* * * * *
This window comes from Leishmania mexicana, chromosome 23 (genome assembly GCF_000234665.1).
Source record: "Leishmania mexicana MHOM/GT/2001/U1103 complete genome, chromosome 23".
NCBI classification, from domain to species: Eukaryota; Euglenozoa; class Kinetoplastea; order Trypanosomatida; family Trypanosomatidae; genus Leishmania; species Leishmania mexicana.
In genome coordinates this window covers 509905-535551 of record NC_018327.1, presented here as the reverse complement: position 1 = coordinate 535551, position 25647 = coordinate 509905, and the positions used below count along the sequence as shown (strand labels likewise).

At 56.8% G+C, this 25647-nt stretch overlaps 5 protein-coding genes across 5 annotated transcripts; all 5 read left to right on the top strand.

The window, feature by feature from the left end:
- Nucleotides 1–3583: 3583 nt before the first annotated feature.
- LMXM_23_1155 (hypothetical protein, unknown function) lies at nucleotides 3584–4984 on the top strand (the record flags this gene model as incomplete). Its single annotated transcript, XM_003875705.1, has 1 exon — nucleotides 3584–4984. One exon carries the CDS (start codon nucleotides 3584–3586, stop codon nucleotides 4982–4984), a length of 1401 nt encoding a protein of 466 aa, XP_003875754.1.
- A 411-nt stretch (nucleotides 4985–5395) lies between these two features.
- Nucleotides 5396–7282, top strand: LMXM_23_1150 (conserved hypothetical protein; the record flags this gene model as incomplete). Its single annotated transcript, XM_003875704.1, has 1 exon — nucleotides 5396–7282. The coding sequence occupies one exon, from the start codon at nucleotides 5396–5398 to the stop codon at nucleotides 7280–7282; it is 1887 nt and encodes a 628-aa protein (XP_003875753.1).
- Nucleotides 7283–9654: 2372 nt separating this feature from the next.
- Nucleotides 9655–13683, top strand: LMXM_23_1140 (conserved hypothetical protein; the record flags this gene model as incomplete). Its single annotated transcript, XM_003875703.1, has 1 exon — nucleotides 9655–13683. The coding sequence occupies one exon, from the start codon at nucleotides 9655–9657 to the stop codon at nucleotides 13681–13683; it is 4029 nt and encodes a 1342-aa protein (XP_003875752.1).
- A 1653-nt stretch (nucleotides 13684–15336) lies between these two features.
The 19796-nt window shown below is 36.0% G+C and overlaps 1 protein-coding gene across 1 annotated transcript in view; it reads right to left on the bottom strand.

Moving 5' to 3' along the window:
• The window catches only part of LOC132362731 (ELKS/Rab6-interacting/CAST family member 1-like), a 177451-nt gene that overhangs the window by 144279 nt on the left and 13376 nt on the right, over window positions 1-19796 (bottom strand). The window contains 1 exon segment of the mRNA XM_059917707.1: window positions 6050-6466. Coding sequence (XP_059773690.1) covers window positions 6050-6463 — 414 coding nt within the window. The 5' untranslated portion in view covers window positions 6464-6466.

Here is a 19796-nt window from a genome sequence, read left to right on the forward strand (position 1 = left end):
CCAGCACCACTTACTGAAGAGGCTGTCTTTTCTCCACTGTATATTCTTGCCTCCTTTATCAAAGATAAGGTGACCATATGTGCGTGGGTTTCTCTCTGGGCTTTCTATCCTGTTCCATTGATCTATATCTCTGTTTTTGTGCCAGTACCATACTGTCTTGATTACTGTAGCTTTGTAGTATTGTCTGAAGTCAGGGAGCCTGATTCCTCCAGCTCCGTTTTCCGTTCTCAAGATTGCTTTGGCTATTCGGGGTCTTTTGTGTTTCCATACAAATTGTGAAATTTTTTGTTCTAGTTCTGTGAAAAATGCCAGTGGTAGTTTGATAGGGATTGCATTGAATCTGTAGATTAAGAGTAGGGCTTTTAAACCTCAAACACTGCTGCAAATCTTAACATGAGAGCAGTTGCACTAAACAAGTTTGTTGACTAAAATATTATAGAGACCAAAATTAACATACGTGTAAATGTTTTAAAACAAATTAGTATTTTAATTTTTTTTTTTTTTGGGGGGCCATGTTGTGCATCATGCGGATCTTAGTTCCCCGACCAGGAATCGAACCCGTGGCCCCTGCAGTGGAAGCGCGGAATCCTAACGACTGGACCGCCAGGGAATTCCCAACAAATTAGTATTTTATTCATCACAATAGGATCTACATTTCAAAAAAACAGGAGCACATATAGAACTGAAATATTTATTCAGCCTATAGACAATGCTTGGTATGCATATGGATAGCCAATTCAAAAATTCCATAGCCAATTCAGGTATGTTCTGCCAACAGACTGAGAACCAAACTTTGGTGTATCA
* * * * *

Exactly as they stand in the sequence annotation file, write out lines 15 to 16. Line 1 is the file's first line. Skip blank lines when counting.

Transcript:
Moving 5' to 3' along the window:
• The window catches only part of LOC132362731 (ELKS/Rab6-interacting/CAST family member 1-like), a 177451-nt gene that overhangs the window by 144279 nt on the left and 13376 nt on the right, over window positions 1-19796 (bottom strand). The window contains 1 exon segment of the mRNA XM_059917707.1: window positions 6050-6466. Coding sequence (XP_059773690.1) covers window positions 6050-6463 — 414 coding nt within the window. The 5' untranslated portion in view covers window positions 6464-6466.